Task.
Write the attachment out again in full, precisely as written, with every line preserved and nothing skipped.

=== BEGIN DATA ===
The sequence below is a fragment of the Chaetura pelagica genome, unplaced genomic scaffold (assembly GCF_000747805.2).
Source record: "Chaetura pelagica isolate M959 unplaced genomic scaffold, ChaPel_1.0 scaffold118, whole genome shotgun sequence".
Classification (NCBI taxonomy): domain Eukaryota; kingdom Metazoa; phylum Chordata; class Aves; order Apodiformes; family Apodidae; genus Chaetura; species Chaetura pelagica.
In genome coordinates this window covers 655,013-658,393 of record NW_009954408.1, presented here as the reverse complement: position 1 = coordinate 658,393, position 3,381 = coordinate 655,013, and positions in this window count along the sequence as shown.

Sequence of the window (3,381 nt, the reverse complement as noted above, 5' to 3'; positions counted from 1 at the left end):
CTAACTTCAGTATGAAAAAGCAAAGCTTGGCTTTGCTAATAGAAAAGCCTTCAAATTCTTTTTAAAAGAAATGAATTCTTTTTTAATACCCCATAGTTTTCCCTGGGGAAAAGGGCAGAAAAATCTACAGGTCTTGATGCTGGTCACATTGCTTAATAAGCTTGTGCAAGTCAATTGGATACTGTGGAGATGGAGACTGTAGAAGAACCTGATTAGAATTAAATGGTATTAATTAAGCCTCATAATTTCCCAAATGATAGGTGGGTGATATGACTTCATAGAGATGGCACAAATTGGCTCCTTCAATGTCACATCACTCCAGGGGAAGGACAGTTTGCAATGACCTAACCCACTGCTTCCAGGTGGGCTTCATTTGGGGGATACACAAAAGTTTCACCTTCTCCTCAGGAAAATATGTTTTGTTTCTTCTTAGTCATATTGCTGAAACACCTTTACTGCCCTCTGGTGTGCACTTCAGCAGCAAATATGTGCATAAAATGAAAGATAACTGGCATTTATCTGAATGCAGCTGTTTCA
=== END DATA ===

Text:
The sequence below is a fragment of the Chaetura pelagica genome, unplaced genomic scaffold (assembly GCF_000747805.2).
Source record: "Chaetura pelagica isolate M959 unplaced genomic scaffold, ChaPel_1.0 scaffold118, whole genome shotgun sequence".
Classification (NCBI taxonomy): domain Eukaryota; kingdom Metazoa; phylum Chordata; class Aves; order Apodiformes; family Apodidae; genus Chaetura; species Chaetura pelagica.
In genome coordinates this window covers 655,013-658,393 of record NW_009954408.1, presented here as the reverse complement: position 1 = coordinate 658,393, position 3,381 = coordinate 655,013, and positions in this window count along the sequence as shown.

Sequence of the window (3,381 nt, the reverse complement as noted above, 5' to 3'; positions counted from 1 at the left end):
CTAACTTCAGTATGAAAAAGCAAAGCTTGGCTTTGCTAATAGAAAAGCCTTCAAATTCTTTTTAAAAGAAATGAATTCTTTTTTAATACCCCATAGTTTTCCCTGGGGAAAAGGGCAGAAAAATCTACAGGTCTTGATGCTGGTCACATTGCTTAATAAGCTTGTGCAAGTCAATTGGATACTGTGGAGATGGAGACTGTAGAAGAACCTGATTAGAATTAAATGGTATTAATTAAGCCTCATAATTTCCCAAATGATAGGTGGGTGATATGACTTCATAGAGATGGCACAAATTGGCTCCTTCAATGTCACATCACTCCAGGGGAAGGACAGTTTGCAATGACCTAACCCACTGCTTCCAGGTGGGCTTCATTTGGGGGATACACAAAAGTTTCACCTTCTCCTCAGGAAAATATGTTTTGTTTCTTCTTAGTCATATTGCTGAAACACCTTTACTGCCCTCTGGTGTGCACTTCAGCAGCAAATATGTGCATAAAATGAAAGATAACTGGCATTTATCTGAATGCAGCTGTTTCA